New Zealand tops social progress index, world's biggest economies trail
By Astrid Zweynert
LONDON, April 3 (Thomson Reuters Foundation) - New Zealand came first in a global index published on Thursday that ranks countries by social and environmental performance rather than economic output in a drive to make social progress a priority for politicians and businesses.
The Social Progress Index (SPI) rates 132 countries on more than 50 indicators, including health, sanitation, shelter, personal safety, access to information, sustainability, tolerance and inclusion and access to education.
The SPI asks questions such as whether a country can satisfy its people's basic needs and whether it has the infrastructure and capacity to allow its citizens to improve the quality of their lives and reach their full potential.
"The index shows that economic growth does not automatically lead to social progress," Michael Green, executive director of the Social Progress Imperative, a non-profit organisation that publishes the index, told Thomson Reuters Foundation.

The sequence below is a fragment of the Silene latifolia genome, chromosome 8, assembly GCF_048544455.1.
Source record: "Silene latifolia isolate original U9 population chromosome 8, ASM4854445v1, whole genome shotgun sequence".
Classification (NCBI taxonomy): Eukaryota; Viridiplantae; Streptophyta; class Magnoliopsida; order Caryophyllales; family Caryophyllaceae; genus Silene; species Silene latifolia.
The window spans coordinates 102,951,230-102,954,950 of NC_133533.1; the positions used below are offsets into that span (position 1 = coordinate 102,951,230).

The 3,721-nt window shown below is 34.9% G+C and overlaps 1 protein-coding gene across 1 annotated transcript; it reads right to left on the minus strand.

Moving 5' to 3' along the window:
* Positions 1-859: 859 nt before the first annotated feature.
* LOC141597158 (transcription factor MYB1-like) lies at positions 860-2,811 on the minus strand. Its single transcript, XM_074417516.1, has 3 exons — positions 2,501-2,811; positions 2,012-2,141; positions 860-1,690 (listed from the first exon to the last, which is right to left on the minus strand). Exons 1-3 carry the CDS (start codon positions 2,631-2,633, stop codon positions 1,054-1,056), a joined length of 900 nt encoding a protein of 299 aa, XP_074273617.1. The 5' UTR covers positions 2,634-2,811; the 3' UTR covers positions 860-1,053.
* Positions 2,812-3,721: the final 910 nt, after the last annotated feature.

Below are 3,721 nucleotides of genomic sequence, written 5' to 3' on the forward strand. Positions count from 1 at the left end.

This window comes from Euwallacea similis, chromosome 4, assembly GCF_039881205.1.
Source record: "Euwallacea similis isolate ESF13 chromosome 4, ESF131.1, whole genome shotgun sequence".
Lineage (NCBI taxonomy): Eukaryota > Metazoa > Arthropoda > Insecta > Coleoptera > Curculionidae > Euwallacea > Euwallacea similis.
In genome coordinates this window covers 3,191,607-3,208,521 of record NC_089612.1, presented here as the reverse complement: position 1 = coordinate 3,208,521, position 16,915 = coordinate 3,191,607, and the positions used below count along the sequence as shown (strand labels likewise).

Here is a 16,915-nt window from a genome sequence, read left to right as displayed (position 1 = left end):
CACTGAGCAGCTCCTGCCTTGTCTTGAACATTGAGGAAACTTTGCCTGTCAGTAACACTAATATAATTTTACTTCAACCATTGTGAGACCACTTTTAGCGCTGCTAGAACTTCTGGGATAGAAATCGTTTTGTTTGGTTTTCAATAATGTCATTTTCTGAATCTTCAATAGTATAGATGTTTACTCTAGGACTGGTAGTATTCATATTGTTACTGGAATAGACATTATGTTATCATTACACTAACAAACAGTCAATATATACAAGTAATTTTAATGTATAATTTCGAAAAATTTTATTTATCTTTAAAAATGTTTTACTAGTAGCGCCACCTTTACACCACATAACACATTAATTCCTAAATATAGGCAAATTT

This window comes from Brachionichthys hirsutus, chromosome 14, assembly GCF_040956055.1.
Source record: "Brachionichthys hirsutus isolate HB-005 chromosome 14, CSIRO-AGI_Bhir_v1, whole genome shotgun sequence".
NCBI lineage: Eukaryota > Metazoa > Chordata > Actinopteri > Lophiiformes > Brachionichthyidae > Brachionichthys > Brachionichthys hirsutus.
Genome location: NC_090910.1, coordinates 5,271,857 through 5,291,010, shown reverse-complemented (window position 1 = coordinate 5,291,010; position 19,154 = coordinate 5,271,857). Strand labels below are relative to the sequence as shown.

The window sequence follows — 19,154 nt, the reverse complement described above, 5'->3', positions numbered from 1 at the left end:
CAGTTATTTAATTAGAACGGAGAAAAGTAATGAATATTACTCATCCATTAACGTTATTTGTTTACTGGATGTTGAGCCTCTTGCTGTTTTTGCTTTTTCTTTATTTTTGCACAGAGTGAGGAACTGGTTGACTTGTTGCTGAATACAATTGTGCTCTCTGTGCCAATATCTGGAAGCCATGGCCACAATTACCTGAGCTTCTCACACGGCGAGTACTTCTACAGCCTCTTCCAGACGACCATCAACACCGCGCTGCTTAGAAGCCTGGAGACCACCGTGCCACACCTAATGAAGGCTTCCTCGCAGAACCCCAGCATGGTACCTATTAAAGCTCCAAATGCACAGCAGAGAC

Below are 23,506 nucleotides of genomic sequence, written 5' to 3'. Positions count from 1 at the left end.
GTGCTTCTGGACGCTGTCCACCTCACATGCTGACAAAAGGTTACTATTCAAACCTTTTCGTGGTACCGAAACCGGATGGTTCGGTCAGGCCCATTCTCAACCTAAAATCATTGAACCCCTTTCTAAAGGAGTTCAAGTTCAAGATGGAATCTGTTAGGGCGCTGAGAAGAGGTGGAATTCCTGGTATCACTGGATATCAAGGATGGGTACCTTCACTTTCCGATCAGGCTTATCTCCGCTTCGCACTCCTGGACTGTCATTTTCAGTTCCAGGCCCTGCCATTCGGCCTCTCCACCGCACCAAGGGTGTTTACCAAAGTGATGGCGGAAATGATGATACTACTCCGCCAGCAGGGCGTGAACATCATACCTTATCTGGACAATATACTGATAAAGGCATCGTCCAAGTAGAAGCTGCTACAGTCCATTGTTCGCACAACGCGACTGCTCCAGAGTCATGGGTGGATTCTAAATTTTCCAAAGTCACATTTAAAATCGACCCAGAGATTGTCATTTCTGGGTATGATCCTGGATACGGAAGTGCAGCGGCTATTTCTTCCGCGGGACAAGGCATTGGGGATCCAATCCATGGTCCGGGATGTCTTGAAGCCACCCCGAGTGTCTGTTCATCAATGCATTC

"If we are to tackle problems such as poverty and inequality, it shows that measuring economic growth alone is not enough."
New Zealand received high scores for personal rights and freedom, internet access and school enrolment. It was followed in the Top 10 by Switzerland, Iceland, Netherlands, Norway, Sweden, Canada, Finland, Denmark and Australia.
Some of the world's largest economies did not fare so well, with Germany in 12th place, the United Kingdom in 13th, Japan 14th, the United States 16th and France 20th. All of them except Germany scored poorly on environmental sustainability.
The United States also ranked poorly on health and wellness - despite being a top spender on healthcare - and on access to basic knowledge, with just 92 percent of children in school. Continuación...